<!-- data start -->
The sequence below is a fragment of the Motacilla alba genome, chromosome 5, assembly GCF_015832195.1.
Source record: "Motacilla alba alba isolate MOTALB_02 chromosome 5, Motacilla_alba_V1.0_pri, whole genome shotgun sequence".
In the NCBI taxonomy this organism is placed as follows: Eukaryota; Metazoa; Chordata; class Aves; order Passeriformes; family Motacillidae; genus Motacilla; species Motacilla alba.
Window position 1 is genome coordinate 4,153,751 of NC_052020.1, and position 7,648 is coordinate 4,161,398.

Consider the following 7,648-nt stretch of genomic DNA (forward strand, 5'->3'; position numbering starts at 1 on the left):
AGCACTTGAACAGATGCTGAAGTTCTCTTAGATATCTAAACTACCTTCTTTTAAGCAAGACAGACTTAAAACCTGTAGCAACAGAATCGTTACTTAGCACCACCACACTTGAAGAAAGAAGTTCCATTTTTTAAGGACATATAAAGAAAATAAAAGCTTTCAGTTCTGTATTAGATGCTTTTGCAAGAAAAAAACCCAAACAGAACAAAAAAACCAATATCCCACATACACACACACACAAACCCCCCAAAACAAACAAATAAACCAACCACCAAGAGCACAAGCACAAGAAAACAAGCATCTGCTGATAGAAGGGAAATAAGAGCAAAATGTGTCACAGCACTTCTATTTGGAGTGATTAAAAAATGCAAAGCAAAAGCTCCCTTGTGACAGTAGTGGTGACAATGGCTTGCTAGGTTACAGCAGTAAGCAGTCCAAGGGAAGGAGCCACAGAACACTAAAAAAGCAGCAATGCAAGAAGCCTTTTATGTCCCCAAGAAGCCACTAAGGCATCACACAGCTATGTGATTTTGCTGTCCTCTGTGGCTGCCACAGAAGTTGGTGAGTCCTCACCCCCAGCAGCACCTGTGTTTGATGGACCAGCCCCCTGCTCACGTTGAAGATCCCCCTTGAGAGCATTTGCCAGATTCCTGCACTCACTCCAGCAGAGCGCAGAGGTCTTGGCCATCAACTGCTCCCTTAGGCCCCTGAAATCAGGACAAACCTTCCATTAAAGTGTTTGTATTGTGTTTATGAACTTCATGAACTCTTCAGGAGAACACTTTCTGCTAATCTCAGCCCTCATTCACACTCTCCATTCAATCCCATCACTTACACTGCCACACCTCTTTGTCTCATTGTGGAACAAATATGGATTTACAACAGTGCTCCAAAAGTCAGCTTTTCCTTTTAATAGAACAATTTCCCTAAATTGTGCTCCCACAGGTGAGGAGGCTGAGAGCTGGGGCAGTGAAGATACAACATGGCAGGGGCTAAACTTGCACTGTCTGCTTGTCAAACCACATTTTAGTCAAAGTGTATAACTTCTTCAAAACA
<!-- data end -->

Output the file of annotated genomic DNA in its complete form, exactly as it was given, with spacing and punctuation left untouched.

The sequence below is a fragment of the Motacilla alba genome, chromosome 5, assembly GCF_015832195.1.
Source record: "Motacilla alba alba isolate MOTALB_02 chromosome 5, Motacilla_alba_V1.0_pri, whole genome shotgun sequence".
In the NCBI taxonomy this organism is placed as follows: Eukaryota; Metazoa; Chordata; class Aves; order Passeriformes; family Motacillidae; genus Motacilla; species Motacilla alba.
Window position 1 is genome coordinate 4,153,751 of NC_052020.1, and position 7,648 is coordinate 4,161,398.

Consider the following 7,648-nt stretch of genomic DNA (forward strand, 5'->3'; position numbering starts at 1 on the left):
AGCACTTGAACAGATGCTGAAGTTCTCTTAGATATCTAAACTACCTTCTTTTAAGCAAGACAGACTTAAAACCTGTAGCAACAGAATCGTTACTTAGCACCACCACACTTGAAGAAAGAAGTTCCATTTTTTAAGGACATATAAAGAAAATAAAAGCTTTCAGTTCTGTATTAGATGCTTTTGCAAGAAAAAAACCCAAACAGAACAAAAAAACCAATATCCCACATACACACACACACAAACCCCCCAAAACAAACAAATAAACCAACCACCAAGAGCACAAGCACAAGAAAACAAGCATCTGCTGATAGAAGGGAAATAAGAGCAAAATGTGTCACAGCACTTCTATTTGGAGTGATTAAAAAATGCAAAGCAAAAGCTCCCTTGTGACAGTAGTGGTGACAATGGCTTGCTAGGTTACAGCAGTAAGCAGTCCAAGGGAAGGAGCCACAGAACACTAAAAAAGCAGCAATGCAAGAAGCCTTTTATGTCCCCAAGAAGCCACTAAGGCATCACACAGCTATGTGATTTTGCTGTCCTCTGTGGCTGCCACAGAAGTTGGTGAGTCCTCACCCCCAGCAGCACCTGTGTTTGATGGACCAGCCCCCTGCTCACGTTGAAGATCCCCCTTGAGAGCATTTGCCAGATTCCTGCACTCACTCCAGCAGAGCGCAGAGGTCTTGGCCATCAACTGCTCCCTTAGGCCCCTGAAATCAGGACAAACCTTCCATTAAAGTGTTTGTATTGTGTTTATGAACTTCATGAACTCTTCAGGAGAACACTTTCTGCTAATCTCAGCCCTCATTCACACTCTCCATTCAATCCCATCACTTACACTGCCACACCTCTTTGTCTCATTGTGGAACAAATATGGATTTACAACAGTGCTCCAAAAGTCAGCTTTTCCTTTTAATAGAACAATTTCCCTAAATTGTGCTCCCACAGGTGAGGAGGCTGAGAGCTGGGGCAGTGAAGATACAACATGGCAGGGGCTAAACTTGCACTGTCTGCTTGTCAAACCACATTTTAGTCAAAGTGTATAACTTCTTCAAAACA